Bayesian Decision Theory is a wonderfully useful tool that provides a formalism for decision making under uncertainty. It is used in a diverse range of applications including but definitely not limited to finance for guiding investment strategies or in engineering for designing control systems. In what follows I hope to distill a few of the key ideas in Bayesian decision theory. In particular I will give examples that rely on simulation rather than analytical closed form solutions to global optimization problems. My hope is that such a simulation based approach will provide a gentler introduction while allowing readers to solve more difficult problems right from the start.
For users of PhILR (Paper, R Package), and also for users of the ILR transform that wan to make use of the awesome plotting functions in R. I wanted to share a function for plotting a sequential binary partition on a tree using the ggtree package. I recently wrote this for a manuscript but figured it might be of more general use to others as well. In its simplest form a sequential binary partition can be represented as a binary tree.
Lately I have been working on figures for a manuscript. In this process I created a few visualizations that I thought might help others visualize the Multinomial distribution. I will focus on describing how counting processes introduce uncertainty into estimates of relative abundances and I will end with a discussion of how understanding the Multinomial has impacted my view of analyses of sequence count data (e.g., data from microbiome surveys, RNA-seq, and more).
First things first, Gauss is our dog. Since I am able to work from home, my dog Gauss and I spend a lot of time together. As a result, I like to think I know why he does what he does. But of course I will never really know - though, it’s nice to think that I do. Both of us being a creatures of habit, we have fallen into a nice routine during the day - one where he sleeps the day away and comes to get me around 4pm for some outdoor training/playing. I have noticed that whenever I do anything interesting or out of the norm, he is right there, waiting to see if he can benefit from the activity. Most remarkably, it feels like whenever we are in the kitchen, he sits down right in the middle of everything waiting for scraps and food that drops on the floor. I know Gauss loves me, but I wonder if I am more valuable to him in certain rooms? Does he “love” me more in the kitchen?...
In this post I describe an algorithm for clustering regression data that is based somewhat on K-Means. I cooked it up yesterday when looking over Cross Validated questions. A very smart professor at Duke has recently informed me that this is basically a mixture of regressions model (or a mixture of experts). So, don't I feel silly with the title for this post. Still I left it in to grip the readers attention! (Is it working?)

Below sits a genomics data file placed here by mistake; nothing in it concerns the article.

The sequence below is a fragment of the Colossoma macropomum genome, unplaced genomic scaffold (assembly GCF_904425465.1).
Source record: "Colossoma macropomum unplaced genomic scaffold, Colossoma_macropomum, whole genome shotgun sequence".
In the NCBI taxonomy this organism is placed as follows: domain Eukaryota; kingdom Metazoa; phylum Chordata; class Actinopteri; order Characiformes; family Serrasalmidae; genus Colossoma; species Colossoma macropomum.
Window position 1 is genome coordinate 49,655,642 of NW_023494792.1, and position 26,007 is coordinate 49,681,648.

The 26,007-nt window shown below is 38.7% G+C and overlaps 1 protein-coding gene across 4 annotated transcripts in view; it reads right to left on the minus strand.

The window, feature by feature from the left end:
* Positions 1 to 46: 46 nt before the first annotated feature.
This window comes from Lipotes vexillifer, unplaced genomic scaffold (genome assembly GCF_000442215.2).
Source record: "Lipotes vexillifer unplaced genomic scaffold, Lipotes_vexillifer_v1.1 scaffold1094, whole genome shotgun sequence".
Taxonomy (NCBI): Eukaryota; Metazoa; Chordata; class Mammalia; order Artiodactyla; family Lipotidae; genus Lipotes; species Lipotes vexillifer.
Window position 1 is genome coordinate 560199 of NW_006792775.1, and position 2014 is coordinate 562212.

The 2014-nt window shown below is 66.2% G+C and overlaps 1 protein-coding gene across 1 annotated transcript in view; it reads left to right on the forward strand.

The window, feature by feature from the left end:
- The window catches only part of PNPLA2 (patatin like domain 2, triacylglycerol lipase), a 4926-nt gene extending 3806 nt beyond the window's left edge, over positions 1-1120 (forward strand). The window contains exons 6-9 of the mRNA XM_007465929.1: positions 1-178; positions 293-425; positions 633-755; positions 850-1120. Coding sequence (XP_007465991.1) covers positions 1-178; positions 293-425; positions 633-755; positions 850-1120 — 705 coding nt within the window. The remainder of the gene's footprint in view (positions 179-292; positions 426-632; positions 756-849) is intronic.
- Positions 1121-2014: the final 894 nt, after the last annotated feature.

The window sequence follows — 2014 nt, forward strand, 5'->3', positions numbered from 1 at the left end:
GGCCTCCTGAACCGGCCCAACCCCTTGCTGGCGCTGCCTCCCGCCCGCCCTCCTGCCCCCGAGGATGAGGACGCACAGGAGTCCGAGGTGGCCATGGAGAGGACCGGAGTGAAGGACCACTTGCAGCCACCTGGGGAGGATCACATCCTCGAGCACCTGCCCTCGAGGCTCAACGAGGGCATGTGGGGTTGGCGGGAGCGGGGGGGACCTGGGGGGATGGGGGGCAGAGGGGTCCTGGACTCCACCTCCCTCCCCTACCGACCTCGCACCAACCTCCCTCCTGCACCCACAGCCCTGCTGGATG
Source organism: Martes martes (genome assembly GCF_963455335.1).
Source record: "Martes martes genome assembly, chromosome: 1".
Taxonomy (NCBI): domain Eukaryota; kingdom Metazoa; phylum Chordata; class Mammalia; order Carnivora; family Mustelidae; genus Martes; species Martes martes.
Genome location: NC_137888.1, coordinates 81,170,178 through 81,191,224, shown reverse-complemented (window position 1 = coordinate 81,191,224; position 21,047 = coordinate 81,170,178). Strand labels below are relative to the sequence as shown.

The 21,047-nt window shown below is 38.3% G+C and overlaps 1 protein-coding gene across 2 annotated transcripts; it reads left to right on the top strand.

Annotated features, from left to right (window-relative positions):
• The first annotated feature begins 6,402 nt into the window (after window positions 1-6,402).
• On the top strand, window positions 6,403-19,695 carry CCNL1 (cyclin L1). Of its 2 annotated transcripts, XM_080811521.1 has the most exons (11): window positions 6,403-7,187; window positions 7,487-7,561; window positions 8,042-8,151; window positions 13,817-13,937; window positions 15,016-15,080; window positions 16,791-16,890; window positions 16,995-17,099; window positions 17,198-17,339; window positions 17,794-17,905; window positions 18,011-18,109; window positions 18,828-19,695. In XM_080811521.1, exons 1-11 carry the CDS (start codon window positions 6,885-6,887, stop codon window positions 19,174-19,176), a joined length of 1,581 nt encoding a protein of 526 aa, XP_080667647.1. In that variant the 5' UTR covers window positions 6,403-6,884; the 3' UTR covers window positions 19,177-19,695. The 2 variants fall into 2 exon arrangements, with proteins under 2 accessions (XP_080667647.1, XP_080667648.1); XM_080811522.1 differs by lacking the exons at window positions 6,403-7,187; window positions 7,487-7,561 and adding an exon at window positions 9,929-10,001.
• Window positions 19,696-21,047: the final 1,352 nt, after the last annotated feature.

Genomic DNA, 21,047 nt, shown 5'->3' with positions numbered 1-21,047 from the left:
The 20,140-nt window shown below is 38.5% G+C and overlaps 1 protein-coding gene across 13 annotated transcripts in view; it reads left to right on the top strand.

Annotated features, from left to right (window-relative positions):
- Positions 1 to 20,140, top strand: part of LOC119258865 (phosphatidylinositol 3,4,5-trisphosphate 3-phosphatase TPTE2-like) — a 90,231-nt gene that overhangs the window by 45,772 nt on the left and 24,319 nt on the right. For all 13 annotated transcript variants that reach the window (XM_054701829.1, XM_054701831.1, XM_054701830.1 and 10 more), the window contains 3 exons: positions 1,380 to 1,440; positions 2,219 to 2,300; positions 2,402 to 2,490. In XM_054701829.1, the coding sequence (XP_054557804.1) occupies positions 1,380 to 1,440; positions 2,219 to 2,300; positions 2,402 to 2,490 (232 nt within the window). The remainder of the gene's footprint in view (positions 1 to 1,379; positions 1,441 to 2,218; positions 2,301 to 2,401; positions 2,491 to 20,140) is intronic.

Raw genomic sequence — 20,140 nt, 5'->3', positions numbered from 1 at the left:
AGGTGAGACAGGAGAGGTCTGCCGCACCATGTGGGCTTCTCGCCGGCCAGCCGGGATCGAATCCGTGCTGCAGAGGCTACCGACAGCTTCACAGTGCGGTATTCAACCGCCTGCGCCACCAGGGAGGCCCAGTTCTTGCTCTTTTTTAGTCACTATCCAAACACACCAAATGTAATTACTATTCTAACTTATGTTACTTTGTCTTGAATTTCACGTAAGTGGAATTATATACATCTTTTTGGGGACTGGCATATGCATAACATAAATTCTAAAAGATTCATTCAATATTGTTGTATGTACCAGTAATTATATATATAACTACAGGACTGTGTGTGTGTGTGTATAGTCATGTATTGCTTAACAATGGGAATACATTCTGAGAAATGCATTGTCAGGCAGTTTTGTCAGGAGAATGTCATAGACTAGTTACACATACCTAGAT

Following up on a recent post on limitations of the ALR and Softmax transforms, I wanted to briefly show how we can derive an Isometric Log-Ratio transform from the Additive Log-Ratio (ALR) transform.
Short post describing one of the key limitations with the additive log-ratio (ALR) transform (which is essentially the same as the softmax transform).
I wanted to write a quick post responding to a question that we received about our last post (Error Analysis Made Ridiculously Simple). A reader asked us to give some more detailed examples of how to estimate uncertainty/error in more complicated experimental designs. My response in short - "When in doubt, try to collect replicate samples in an appropriate way and try to think of ways to benchmark your measurements against known standards." Beyond this somewhat cryptic answer I will try to give a few examples that should be a little more clear and I will also at the end try to give a few words on accuracy vs. precision which I have in the past found can inspire some ideas.
All measurements have uncertainty. This is not a subjective opinion but an objective fact that should never be ignored. In light of this, I have always been curious about how infrequently uncertainty is actually taken into account in science. In this post I will advocate the use of simple simulation studies for error/uncertainty propagation.
Droplet-based microfluidics are emerging as a useful technology in various fields of biomedicine. Both droplet digital PCR and droplet based culture methods require that droplets are created with either a single DNA molecule or a single cell per droplet. Obviously it is difficult to individually place DNA molecules or cells into droplets, instead people turn to stochastic models to estimate the distribution of cells per droplet, tuning the experimental parameters to achieve an acceptable distribution. In this post I derive a Poisson approximation to this process and demonstrate how to calculate quantities of interest under uncertainty in lab measurements.